Along with this extra protection you also get a roost guard, to keep your feet free of annoying gravel.
The Vibram sole offers decent levels of grip in mixed terrain and the shape of the sole makes it great off the bike. We’d like a slightly wider cleat channel to aid engagement, but otherwise, we like what’s underneath.
The upper is well ventilated and the lacing gets a full splash guard cover. With the laces taking care of how the foot sits in the shoe, the sole’s stiffness is just the right blend of pedalling stiffness and comfort.
We’d recommend trying these shoes before you buy, especially if you’ve not had Giro shoes before, as they have a relatively narrow fit — some will love this, others won’t.
Five Ten is almost the undisputed master of the flat pedal shoe, thanks in the main to its incredibly grippy soles. Some reckon they’re almost too grippy, but if you’re smart with what pedals you pair them with, you can tune the feel of your feet on the pedal easily enough.
With long pins we reckon they feel almost as connected as a clipless shoe, whereas if you like a bit more manoeuvrability of your feet just run the pins a touch shorter.
The Freerider Contact is its lightest Freerider model and comes with the super grippy Mi6 rubber on the sole. The material used for the uppers does a good job of resisting scuffing, so they stay looking smart for a while, and there’s a protected toe box for nadgery trails.
The sole is relatively stiff, so they feel good through the pedals, and the smooth sole is great for gripping pedals. But if you’re a committed hike-a-biker you might find the lack of bite a problem in the mud.
If you prefer less of a vice-like grip on your pedals you might want to give the Specialized 2FO 2.0 a look.
After plenty of development with both pro riders and data logging tech, Specialized updated the 2FO, and in doing so made it one of our favourite flat pedal shoes.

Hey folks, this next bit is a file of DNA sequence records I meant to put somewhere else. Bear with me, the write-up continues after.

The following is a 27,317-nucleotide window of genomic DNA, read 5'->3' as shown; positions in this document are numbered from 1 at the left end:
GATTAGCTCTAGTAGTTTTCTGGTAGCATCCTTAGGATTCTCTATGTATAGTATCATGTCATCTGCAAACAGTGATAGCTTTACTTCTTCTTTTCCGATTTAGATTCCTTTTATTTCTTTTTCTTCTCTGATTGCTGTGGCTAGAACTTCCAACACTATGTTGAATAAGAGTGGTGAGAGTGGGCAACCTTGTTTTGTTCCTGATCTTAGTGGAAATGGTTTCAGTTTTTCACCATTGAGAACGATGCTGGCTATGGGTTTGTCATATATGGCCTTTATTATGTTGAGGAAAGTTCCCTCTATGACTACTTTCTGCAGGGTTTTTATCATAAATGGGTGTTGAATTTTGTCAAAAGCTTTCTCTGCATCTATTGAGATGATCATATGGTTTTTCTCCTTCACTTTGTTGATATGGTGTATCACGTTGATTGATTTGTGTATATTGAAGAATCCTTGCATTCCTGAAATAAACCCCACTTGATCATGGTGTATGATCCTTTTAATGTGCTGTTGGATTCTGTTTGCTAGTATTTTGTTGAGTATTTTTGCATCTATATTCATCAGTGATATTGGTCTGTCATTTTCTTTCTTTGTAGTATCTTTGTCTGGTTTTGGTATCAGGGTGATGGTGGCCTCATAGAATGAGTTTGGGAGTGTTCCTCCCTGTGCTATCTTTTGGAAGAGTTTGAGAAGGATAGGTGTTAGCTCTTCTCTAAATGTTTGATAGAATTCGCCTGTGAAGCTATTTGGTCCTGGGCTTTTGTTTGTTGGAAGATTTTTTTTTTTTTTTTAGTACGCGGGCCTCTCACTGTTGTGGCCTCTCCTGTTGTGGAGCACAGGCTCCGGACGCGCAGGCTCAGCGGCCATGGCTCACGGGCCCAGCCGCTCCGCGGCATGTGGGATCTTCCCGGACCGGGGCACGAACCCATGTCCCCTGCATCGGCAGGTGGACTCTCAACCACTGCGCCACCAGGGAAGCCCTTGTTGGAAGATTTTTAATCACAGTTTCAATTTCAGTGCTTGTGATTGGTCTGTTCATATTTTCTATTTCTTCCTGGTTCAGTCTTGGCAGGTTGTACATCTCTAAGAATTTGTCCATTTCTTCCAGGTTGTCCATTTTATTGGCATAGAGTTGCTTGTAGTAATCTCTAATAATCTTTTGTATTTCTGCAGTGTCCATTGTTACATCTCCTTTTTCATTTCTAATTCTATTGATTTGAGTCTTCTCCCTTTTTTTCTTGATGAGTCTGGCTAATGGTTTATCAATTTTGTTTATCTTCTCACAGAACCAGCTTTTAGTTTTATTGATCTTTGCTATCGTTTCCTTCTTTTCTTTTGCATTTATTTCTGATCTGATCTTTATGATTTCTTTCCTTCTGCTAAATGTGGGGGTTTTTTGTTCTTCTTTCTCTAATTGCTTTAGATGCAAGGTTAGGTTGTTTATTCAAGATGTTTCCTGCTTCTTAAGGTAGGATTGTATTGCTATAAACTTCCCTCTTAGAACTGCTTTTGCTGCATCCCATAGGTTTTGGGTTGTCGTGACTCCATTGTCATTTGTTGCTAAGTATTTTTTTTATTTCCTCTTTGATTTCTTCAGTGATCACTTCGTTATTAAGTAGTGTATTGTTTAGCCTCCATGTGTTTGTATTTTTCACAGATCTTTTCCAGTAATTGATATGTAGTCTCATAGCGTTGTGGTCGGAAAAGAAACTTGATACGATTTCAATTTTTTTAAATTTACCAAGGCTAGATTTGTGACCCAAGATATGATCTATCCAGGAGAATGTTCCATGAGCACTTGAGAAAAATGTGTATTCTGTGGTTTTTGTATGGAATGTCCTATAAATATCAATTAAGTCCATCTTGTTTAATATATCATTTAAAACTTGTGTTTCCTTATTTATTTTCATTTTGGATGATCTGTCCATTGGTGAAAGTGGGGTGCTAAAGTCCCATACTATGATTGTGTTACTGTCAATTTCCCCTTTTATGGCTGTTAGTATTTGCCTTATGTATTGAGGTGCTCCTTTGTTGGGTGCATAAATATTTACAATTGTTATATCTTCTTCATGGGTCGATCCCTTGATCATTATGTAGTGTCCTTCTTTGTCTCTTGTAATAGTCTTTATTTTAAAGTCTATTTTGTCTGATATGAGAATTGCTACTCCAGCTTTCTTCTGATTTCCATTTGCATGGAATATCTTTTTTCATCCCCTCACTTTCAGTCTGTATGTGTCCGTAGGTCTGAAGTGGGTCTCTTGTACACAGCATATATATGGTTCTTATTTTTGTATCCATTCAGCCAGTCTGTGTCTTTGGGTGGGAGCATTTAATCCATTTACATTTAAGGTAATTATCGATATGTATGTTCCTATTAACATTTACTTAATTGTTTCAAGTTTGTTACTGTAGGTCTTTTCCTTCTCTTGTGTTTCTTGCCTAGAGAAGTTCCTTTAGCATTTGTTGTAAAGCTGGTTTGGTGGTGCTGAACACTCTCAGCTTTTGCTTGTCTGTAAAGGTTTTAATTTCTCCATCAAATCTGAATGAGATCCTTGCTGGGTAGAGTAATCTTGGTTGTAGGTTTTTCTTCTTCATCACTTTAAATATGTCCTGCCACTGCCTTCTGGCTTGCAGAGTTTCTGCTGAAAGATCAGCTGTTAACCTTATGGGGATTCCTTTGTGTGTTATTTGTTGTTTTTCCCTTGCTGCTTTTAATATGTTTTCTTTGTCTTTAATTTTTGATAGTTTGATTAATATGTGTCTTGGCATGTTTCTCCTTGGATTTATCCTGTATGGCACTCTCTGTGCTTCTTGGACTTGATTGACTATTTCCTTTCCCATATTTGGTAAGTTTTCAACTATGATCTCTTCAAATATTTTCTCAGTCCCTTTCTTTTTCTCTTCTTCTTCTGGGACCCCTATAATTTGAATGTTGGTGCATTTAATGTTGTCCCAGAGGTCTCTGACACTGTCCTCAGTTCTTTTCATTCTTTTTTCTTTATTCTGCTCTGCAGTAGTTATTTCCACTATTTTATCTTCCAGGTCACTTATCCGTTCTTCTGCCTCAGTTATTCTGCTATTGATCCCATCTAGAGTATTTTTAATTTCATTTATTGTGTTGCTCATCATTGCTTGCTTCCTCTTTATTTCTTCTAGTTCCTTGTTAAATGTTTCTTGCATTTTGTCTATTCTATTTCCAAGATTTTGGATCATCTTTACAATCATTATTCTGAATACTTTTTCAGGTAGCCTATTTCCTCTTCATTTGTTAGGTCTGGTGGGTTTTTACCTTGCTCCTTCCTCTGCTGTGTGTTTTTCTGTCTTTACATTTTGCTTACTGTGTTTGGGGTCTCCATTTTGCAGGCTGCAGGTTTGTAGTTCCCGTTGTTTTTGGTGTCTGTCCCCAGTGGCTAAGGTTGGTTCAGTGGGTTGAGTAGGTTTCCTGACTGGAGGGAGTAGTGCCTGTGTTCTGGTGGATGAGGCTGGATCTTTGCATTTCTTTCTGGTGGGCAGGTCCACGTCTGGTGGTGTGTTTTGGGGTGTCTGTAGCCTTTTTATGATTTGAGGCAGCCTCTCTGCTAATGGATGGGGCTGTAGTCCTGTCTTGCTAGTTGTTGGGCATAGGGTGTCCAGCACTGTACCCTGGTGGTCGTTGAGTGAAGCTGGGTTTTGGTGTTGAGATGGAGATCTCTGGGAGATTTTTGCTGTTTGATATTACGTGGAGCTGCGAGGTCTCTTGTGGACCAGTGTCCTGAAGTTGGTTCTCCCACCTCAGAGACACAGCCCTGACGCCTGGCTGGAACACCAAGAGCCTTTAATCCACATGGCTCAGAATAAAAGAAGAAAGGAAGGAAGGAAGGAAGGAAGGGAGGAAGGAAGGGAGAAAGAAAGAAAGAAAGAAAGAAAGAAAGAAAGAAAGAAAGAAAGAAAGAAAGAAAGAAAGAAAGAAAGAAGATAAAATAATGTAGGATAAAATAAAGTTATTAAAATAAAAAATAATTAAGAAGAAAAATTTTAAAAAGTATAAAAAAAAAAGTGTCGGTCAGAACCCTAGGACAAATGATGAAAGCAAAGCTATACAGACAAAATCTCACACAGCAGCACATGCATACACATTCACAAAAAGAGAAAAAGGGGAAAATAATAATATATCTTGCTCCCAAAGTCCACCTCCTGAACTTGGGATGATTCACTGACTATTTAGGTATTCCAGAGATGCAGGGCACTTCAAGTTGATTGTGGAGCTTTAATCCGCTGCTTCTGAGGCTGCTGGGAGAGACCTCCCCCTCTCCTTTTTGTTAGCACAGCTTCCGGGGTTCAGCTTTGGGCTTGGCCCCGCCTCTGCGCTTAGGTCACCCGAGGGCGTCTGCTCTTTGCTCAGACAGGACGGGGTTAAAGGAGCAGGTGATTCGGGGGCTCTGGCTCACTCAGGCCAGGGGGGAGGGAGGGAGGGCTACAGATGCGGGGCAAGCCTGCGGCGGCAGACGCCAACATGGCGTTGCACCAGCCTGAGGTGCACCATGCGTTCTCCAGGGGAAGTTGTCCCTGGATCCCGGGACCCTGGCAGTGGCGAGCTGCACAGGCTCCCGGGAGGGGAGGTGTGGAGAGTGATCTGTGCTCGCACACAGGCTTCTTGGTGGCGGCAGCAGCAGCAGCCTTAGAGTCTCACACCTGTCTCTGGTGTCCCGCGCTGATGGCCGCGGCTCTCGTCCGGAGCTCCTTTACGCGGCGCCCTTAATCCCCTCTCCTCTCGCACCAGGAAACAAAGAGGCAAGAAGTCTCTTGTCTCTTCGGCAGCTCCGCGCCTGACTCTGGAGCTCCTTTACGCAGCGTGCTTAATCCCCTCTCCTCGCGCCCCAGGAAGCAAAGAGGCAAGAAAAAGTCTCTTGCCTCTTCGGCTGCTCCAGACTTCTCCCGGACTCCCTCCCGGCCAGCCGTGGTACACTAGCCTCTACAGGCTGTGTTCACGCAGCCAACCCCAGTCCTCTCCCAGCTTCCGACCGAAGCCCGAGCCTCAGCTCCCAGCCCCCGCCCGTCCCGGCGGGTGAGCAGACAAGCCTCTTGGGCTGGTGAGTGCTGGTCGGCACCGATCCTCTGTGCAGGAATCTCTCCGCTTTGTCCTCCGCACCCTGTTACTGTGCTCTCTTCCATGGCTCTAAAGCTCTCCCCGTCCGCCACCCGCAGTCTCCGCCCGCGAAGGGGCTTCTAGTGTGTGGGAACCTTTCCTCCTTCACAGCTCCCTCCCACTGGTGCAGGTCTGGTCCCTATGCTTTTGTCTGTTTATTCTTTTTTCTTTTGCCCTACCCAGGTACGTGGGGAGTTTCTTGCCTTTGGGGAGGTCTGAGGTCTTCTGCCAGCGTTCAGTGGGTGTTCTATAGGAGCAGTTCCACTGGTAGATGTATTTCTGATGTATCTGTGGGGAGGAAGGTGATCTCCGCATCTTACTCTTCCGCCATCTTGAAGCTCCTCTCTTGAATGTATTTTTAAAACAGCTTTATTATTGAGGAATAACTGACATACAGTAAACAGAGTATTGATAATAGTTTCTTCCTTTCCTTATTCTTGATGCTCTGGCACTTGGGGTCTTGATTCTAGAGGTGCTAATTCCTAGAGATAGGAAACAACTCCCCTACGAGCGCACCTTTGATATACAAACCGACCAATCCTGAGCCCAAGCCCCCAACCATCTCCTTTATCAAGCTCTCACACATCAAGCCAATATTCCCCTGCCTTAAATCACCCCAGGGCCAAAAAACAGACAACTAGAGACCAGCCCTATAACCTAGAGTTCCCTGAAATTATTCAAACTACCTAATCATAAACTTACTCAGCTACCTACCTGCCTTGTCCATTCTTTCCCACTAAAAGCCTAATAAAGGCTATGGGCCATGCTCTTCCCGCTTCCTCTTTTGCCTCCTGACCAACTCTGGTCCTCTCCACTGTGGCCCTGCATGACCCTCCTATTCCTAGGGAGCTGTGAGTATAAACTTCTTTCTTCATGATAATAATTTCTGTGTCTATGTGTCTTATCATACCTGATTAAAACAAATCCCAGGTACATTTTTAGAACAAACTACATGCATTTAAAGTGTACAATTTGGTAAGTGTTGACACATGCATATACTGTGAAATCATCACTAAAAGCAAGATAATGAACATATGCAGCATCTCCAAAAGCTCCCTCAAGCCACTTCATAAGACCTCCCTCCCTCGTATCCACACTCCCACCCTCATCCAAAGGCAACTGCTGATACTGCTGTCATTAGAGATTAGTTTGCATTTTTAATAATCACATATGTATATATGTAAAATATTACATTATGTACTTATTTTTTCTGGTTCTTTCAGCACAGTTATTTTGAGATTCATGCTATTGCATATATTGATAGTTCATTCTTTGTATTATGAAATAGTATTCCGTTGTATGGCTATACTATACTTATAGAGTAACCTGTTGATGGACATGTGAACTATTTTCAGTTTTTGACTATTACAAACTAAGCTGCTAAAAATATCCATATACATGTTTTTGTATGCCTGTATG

The sole is grippier than the previous generation, with little vagueness in feel. It’s also well padded — not to the extent that feel is compromised, but enough to aid grip and comfort on long, rough descents. It’s also relatively shallow, again boosting feel of the pedals through your feet.
The shoe is light (736g for size 43) but there’s still plenty of protection built in. If we had to be picky, the sole is wearing relatively fast.
If the £130 / $150 price is too high for you there’s also the 2FO 1.0, which offers decent performance at a cheaper (£100 / $110) price point.
Adidas might not be the first name you think of when it comes to MTB gear, but given that the German company owns Five Ten, it’s no surprise that it makes a great pair of flat pedal shoes.
The Trail Cross comes in two versions: the regular and the mid-top ‘Project’ version.
They both use the same Stealth Rubber sole, borrowed from Five Ten — it’s as grippy as you might imagine it would be on flat pedals, leaving the shoes sure-footed on the trail. There’s also a touch more profiling to the sole, most obviously at the toe, meaning scrambling up muddy slopes is a touch easier.
The upper looks lightweight, but there’s plenty of trail protection built in and, while thin, the upper is reasonably weather proof. When it does get wet though, the lightweight build means it dries relatively quickly, which is great for regular riders cycling through the winter (and summer in the UK…)
The last suits those with narrower feet, so try before you buy if possible.
Adidas Terrex Trail Cross ProjectBikeradar
Those who want a bit more stability and protection should look at the mid-top version. The Velcro strap improves the fit around the ankle and there are D3O inserts to offer a little bit of extra protection from flying rocks and your cranks.